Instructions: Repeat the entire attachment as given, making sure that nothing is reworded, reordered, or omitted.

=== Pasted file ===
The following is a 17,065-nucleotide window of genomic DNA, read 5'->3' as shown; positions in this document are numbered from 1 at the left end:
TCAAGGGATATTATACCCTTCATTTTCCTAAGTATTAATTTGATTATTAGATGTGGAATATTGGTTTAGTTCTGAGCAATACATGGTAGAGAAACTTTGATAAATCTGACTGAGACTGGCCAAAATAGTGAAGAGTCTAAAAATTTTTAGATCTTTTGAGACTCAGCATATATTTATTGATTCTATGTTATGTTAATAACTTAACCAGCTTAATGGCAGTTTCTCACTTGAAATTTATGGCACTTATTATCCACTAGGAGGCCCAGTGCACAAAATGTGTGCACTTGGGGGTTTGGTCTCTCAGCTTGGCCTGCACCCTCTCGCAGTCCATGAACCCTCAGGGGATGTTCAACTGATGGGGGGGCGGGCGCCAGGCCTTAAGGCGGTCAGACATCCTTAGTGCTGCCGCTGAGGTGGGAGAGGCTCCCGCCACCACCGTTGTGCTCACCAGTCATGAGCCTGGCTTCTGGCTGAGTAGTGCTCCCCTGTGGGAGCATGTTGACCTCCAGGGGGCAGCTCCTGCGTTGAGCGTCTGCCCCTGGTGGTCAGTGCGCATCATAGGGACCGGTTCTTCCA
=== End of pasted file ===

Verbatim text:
The following is a 17,065-nucleotide window of genomic DNA, read 5'->3' as shown; positions in this document are numbered from 1 at the left end:
TCAAGGGATATTATACCCTTCATTTTCCTAAGTATTAATTTGATTATTAGATGTGGAATATTGGTTTAGTTCTGAGCAATACATGGTAGAGAAACTTTGATAAATCTGACTGAGACTGGCCAAAATAGTGAAGAGTCTAAAAATTTTTAGATCTTTTGAGACTCAGCATATATTTATTGATTCTATGTTATGTTAATAACTTAACCAGCTTAATGGCAGTTTCTCACTTGAAATTTATGGCACTTATTATCCACTAGGAGGCCCAGTGCACAAAATGTGTGCACTTGGGGGTTTGGTCTCTCAGCTTGGCCTGCACCCTCTCGCAGTCCATGAACCCTCAGGGGATGTTCAACTGATGGGGGGGCGGGCGCCAGGCCTTAAGGCGGTCAGACATCCTTAGTGCTGCCGCTGAGGTGGGAGAGGCTCCCGCCACCACCGTTGTGCTCACCAGTCATGAGCCTGGCTTCTGGCTGAGTAGTGCTCCCCTGTGGGAGCATGTTGACCTCCAGGGGGCAGCTCCTGCGTTGAGCGTCTGCCCCTGGTGGTCAGTGCGCATCATAGGGACCGGTTCTTCCA